By Dale Bredesen, M.D., Chief Science Officer for Apollo Health

Two roads diverged in a wood, and I—
I took the one less traveled by,
And that has made all the difference.
— from The Road Not Taken, Robert Frost, 1915

A neurologist — a well-known and well-respected one, at that — runs a dementia clinic, and one of our ReCODE participants visited the clinic, both before and after some time on the protocol. She described the gloom that hung over the clinic and the hopelessness that permeated the waiting room and its occupants. Fortunately, she has done well, with sustained improvement on the ReCODE Protocol, and when she saw the neurologist in follow-up, he was surprised at how positive her outcome had been, asking her what she had done.

There are hundreds of such dementia clinics, and virtually all follow the current standard of care: checking a few labs (like TSH and vitamin B12), getting a standard MRI, and treating with a drug — typically donepezil or memantine — telling the family to expect only decline.

Sadly, considering the present standard research efforts, the care model is unlikely to change: research seeks “the cause” of Alzheimer’s — amyloid or tau or misfolded proteins or free radicals or prions or Herpes or metals or any of many other theories, none of which has led to effective treatment — and develops drug candidates that address these various unproven theories. Over 40 billion dollars have now been spent on developing these failed pharmaceutical candidates.

Recently, a “historic breakthrough” was claimed (by the company that plans to profit from it), lecanemab. It does not improve cognition, nor does it stabilize Alzheimer’s, but in one unpublished trial, it was claimed to slow decline by 27%. Can you imagine if Elon Musk reported that all of the SpaceX rockets exploded, leaving no survivors, but he had a “breakthrough” that delayed the inevitable astronauts’ demise by 27%? Would that really be a “historic breakthrough”?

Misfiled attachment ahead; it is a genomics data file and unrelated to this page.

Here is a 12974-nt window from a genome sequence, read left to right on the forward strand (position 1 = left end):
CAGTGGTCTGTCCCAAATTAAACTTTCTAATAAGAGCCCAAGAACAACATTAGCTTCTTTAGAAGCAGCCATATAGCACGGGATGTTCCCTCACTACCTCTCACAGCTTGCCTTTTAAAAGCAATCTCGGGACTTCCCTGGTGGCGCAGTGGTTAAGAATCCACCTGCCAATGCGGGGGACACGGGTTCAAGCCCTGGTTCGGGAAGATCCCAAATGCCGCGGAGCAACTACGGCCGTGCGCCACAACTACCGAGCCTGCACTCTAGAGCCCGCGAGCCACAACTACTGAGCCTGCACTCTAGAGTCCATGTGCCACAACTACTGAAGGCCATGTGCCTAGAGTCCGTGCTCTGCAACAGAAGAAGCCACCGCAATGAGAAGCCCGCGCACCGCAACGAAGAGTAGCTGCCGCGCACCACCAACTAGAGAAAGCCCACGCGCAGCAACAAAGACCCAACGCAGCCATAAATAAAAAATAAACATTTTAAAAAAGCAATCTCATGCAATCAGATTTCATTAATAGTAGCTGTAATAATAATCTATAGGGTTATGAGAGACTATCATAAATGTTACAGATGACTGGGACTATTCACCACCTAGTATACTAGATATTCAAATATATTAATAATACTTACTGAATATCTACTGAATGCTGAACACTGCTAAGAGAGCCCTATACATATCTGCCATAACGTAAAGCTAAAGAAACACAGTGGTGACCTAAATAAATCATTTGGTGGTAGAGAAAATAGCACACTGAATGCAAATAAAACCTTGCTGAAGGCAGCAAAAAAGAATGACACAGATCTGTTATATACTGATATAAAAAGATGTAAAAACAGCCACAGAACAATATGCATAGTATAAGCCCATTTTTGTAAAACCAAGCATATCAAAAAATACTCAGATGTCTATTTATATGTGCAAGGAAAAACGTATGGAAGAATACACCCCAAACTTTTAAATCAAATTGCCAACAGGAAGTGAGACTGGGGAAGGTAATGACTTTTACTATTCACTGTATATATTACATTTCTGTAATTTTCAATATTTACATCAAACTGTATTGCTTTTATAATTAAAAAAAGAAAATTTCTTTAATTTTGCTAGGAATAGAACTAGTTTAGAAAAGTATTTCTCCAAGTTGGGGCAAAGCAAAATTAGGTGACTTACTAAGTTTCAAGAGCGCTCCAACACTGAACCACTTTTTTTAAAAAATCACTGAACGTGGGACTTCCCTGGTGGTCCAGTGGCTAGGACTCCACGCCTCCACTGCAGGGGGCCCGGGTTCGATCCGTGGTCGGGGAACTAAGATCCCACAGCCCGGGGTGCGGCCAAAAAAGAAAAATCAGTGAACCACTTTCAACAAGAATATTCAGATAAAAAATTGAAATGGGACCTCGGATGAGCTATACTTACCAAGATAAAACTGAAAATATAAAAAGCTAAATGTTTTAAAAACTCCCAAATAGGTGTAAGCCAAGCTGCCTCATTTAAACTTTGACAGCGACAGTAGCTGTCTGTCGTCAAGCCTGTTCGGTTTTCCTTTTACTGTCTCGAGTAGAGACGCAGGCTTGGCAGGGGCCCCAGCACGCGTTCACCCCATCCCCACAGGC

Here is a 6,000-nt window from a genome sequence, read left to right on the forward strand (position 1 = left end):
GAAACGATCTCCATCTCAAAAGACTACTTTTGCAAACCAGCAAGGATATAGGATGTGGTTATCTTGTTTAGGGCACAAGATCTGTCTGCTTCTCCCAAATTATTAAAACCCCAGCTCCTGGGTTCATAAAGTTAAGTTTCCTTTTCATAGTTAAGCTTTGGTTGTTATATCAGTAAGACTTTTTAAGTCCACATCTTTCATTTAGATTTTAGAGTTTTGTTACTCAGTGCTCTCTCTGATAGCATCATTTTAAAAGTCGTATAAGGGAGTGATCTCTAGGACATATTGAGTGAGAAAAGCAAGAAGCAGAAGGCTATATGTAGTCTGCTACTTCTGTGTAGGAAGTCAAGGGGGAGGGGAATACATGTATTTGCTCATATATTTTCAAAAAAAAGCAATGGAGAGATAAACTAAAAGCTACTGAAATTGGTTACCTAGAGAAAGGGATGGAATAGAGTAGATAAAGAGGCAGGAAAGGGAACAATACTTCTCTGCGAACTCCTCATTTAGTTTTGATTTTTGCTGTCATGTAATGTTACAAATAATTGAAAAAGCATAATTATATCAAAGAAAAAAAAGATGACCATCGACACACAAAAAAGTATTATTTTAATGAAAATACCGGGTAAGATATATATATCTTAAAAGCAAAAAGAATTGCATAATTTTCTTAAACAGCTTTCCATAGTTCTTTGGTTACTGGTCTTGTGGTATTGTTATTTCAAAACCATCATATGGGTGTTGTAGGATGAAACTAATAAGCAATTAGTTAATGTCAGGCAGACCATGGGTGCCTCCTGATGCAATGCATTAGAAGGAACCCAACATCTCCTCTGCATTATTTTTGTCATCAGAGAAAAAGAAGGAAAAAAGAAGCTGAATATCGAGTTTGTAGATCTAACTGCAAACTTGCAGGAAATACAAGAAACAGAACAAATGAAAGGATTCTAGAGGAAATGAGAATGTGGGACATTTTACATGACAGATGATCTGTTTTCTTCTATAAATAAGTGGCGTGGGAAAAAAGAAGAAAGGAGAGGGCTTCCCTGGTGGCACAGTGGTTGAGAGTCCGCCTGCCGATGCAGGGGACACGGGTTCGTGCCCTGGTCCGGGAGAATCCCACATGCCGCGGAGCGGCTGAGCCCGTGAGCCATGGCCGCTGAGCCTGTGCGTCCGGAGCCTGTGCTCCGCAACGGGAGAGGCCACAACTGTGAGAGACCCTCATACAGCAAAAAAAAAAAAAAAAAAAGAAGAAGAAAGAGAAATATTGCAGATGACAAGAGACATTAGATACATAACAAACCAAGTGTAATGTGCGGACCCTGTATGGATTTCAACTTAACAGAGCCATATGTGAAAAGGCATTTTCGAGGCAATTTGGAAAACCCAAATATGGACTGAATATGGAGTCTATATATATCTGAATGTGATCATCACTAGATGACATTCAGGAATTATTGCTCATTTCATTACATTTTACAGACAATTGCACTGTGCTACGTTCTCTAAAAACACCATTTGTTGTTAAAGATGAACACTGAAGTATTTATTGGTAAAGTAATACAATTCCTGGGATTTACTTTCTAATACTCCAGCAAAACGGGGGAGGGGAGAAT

My laboratory colleagues and I set out, in 1989, to study the molecular basis for neurodegeneration, in the hope that an understanding would point us toward the first effective treatment for Alzheimer’s and related diseases. We ended up far, far from where we thought we would — with a view of Alzheimer’s as a network insufficiency instead of a simple, one-cause disease, with contributions from dozens of mechanisms such as leaky gut and insulin resistance and biotoxins, among many others, with the need to identify these various potential contributors, and with the first protocol that has reversed cognitive decline in patients with Alzheimer’s.

We ended up very much on the road less traveled — not in the development of simple drugs but in personalized, precision medicine protocols, which address the underlying mechanisms of Alzheimer’s and have achieved much better results. There is still so much more to do — how can we achieve success for every person? How can we treat very late-stage patients more successfully? How can we adapt the approach to each of the major neurodegenerative conditions (and we do have promising initial data in this area)? How can we convince everyone, including the children of every patient, to begin active prevention or early-stage reversal, so that we can truly make Alzheimer’s optional?

Even though there is indeed much more work that must be done, our results show us that we are on the right track. Despite criticism from those stuck with the outdated, over-simplified model of Alzheimer’s, from foundations to experts to companies, our results have outstripped those of any of our critics. We are indeed pursuing an untraveled path, but we hope that many others will make the same choice, because there are millions in need.

Two roads diverged in an Alzheimer’s wood, and I took the one less traveled by. And it has made all the difference.

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